To understand the concept of a remote temperature sensor and how it differs from a local temperature sensor, it’s best to first review some basics of temperature-sensor ICs. A silicon temperature-sensor IC takes advantage of the basic temperature-dependent behavior of silicon PN junctions.
Therefore, if you have two PN junctions of different areas and force a current through them, they produce two different forward voltage levels. With a constant current, the voltages rise or fall relative to the PN temperature junction. The difference between the voltages is proportional to absolute temperature:
Now that we understand the basic operating principle of all temperature-sensor ICs, the second issue concerns the differences between a remote temperature sensor and a local temperature sensor. A local temperature sensor’s PN junction is typically thermally connected to the ground pin of the package. Based on thermal equilibrium, the temperature experienced by the PN junction is essentially the same as that experienced by the printed-circuit board (PCB) where the ground pin is connected.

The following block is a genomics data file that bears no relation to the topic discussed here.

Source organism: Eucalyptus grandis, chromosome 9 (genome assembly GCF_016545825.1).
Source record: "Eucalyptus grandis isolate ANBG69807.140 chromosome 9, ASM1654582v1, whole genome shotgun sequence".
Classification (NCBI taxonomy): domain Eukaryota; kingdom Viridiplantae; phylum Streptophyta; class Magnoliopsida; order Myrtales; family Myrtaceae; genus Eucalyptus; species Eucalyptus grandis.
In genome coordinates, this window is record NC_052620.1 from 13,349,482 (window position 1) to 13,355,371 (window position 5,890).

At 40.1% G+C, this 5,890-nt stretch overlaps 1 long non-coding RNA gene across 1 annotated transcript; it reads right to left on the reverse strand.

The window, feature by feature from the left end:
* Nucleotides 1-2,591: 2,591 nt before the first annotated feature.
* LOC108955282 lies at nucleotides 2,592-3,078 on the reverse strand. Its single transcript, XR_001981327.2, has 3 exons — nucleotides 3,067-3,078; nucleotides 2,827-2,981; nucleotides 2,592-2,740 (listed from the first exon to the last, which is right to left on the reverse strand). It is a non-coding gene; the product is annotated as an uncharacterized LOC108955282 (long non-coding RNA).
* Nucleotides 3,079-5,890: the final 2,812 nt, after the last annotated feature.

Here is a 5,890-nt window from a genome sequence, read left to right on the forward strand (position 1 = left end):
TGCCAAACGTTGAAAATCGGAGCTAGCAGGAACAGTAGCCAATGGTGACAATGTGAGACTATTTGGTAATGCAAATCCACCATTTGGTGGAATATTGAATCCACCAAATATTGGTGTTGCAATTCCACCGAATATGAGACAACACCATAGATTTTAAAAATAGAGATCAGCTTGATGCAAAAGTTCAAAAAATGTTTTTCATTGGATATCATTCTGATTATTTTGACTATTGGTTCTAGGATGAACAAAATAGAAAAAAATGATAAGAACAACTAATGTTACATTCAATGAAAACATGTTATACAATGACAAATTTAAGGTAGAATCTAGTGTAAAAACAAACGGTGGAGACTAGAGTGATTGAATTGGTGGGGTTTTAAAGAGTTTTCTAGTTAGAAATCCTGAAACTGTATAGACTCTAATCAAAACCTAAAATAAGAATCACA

Remote temperature sensors sense the temperature locally like a local temperature sensor. In addition, they sense one or more remote diodes or transistors elsewhere in the system. In many cases, these remote elements are implemented in another IC, such as a processor, ASIC, or FPGA. The “remote diode” in this case is actually a PNP transistor with its collector tied to the device’s substrate.
This PNP is inherently available in most CMOS processes and, therefore, can be easily implemented in any complex, power-hungry circuit that may easily overheat. Alternatively, for a cost-effective system approach that must monitor multiple temperature points in a system, a standard transistor (such as a 2N3904 or 2N3906) could be utilized for each “remote” location.
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